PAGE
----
Transcatheter aortic valve replacement has entered a new stage of development, and so needed a tweaked set of standards for how existing programs operate and what new program need to open, said a panel of experts formed by the four U.S. societies with the closest links to this procedure.
U.S. transcatheter aortic valve replacement (TAVR) programs have “matured as a therapeutic option” since its commercial U.S.in 2012, said a revised statement of operator and institutional recommendations and requirements issued on July 18 by the American Association for Thoracic Surgery, the American College of Cardiology, the Society for Cardiovascular Angiography and Interventions, and the Society of Thoracic Surgeons. A writing panel formed by these four groups prepared the revision, published online in the Journal of the American College of Cardiology on July 18, to replace the first set of recommendations for running U.S. TAVR programs that came out in 2012 ( ).
“The main thrust is to ensure and allow for the metrics of quality TAVR,” said, cochair of the writing panel and professor of surgery and codirector of the transcatheter valve program at the University of Pennsylvania in Philadelphia. “We’re trying to force continuous quality improvement across U.S. TAVR teams,” Dr. Bavaria explained in an interview.
The key to this change will be the data collected on every U.S. TAVR patient in the Transcatheter Valve Therapymaintained by the American College of Cardiology and the Society of Thoracic Surgeons, which now has data on more than 120,000 patients who have undergone TAVR at what are now 582 active U.S. TAVR programs, noted , an interventional cardiologist with NorthShore Medical Group in Bannockburn, Ill., and cochair of the writing panel. “You need to do risk adjustment to measure quality of care,” and the robust database that now exists has begun to make this possible, said Dr. Tommaso, who neither performs TAVR procedures nor participates on a TAVR team. Statistical analyses based on this substantial and always-expanding database of TAVR patients now allows for risk-adjusted assessment of in hospital and 30-day mortality, and risk-adjusted evaluation of 1-year mortality and quality-of-life outcomes are expected within the next couple of years.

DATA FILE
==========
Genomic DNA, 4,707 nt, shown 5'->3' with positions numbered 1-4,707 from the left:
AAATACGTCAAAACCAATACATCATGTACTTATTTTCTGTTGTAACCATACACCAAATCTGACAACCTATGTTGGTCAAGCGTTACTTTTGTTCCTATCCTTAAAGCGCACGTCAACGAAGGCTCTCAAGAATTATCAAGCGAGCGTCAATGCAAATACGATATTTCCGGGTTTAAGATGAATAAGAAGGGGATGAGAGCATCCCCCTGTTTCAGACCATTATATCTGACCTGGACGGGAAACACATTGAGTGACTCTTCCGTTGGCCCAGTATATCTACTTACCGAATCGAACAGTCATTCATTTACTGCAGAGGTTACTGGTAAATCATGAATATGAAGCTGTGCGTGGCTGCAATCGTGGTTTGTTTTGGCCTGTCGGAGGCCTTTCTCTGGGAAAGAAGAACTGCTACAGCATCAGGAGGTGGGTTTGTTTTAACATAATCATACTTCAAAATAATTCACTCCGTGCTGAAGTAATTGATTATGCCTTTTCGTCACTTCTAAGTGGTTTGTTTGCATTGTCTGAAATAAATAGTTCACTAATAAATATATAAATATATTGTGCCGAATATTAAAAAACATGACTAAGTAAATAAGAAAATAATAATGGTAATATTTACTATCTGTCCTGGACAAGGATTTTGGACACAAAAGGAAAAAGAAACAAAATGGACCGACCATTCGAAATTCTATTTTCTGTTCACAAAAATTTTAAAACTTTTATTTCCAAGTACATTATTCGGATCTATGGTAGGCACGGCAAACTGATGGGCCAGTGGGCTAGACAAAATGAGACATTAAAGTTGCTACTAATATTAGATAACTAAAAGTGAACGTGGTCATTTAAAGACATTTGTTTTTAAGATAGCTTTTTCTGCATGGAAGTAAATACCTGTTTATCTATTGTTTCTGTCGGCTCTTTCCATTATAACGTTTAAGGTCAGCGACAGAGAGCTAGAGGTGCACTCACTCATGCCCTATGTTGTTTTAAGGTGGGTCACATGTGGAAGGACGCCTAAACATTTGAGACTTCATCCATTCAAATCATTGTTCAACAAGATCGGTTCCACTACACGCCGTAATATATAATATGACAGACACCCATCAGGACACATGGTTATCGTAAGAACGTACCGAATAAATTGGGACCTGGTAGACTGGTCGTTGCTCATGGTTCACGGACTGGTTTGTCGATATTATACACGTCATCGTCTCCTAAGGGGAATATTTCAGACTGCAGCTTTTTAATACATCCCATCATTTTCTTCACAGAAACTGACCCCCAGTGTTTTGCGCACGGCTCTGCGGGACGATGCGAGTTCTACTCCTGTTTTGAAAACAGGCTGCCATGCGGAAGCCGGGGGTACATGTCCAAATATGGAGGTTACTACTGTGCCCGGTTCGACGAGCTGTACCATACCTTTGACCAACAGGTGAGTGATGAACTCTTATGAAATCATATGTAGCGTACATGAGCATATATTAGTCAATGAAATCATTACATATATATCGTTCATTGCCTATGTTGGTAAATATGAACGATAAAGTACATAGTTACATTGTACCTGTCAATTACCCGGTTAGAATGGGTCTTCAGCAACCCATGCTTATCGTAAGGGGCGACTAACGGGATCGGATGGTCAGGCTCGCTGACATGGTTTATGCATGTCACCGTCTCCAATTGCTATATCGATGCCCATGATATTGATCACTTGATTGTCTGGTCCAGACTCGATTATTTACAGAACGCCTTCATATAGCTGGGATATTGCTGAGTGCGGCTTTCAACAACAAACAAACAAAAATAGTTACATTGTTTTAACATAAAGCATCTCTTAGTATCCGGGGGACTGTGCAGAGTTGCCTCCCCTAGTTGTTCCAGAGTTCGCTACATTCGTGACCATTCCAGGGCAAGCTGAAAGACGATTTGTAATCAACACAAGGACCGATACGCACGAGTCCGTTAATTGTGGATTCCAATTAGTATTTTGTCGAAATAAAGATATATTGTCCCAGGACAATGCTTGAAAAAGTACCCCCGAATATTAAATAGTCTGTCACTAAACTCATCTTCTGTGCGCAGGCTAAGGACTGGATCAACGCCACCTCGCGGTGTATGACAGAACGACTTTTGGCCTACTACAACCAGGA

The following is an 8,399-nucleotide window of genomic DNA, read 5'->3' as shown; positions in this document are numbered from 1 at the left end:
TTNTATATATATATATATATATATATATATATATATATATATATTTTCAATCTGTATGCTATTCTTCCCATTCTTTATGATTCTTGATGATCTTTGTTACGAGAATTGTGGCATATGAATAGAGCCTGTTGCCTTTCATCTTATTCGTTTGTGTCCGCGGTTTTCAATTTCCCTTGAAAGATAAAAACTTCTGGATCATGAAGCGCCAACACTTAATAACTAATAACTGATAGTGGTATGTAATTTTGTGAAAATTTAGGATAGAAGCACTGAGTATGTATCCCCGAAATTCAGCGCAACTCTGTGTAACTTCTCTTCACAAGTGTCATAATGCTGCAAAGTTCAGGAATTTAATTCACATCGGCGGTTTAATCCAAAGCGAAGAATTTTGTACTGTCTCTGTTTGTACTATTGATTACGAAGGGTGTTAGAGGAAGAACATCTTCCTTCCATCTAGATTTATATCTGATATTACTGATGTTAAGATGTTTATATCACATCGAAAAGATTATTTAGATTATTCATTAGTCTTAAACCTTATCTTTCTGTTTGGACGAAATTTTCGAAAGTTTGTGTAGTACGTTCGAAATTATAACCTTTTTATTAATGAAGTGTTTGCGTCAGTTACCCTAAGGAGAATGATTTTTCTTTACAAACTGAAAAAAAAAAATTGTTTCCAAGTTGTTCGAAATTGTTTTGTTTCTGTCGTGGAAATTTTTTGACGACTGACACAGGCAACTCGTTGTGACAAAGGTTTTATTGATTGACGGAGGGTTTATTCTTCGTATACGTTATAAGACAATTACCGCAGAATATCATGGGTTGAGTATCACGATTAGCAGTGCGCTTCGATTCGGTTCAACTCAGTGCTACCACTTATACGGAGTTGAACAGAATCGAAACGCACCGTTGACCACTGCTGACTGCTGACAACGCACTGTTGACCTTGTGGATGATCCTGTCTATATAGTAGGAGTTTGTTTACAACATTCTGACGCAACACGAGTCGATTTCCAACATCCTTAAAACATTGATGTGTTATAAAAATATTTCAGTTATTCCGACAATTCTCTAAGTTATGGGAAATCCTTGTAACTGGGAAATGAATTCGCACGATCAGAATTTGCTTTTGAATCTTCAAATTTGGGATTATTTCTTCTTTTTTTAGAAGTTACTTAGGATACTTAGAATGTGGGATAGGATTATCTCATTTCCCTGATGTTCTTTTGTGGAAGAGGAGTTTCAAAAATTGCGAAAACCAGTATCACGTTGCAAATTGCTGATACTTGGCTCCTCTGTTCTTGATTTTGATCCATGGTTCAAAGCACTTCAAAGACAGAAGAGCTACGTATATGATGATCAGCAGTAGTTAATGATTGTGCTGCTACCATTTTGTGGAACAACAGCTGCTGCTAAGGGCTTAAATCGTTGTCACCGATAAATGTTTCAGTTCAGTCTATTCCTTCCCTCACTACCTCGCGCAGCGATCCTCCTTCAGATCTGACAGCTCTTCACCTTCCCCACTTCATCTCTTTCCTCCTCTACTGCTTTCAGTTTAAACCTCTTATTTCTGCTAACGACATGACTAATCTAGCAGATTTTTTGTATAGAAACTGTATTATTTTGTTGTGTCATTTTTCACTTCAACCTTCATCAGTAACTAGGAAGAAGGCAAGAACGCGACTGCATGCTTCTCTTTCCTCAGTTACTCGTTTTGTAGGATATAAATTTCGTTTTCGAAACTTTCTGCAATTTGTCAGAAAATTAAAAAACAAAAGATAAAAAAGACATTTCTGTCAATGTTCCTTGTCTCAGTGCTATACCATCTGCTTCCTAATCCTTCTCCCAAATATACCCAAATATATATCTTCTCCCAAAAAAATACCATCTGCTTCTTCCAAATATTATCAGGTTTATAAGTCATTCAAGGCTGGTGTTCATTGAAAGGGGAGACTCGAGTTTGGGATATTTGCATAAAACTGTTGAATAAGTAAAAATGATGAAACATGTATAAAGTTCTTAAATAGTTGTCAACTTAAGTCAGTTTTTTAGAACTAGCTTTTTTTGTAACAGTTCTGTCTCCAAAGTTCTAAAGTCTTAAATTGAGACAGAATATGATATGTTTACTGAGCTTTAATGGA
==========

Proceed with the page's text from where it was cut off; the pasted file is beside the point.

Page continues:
“We’re still not yet at the point of having good, risk-adjusted models” for all these measures, but our hope is that in the next 2-7 years we can move completely to quality measures, as has already been done for percutaneous coronary interventions” and away from procedure volume, which currently serves as a surrogate marker for a TAVR program’s competence.
The new document continues to call for TAVR programs to average at least 50 TAVR procedures a year or at least 100 every 2 years, but primarily to insure that each TAVR program can generate enough data about its performance to produce statistically reliable numbers.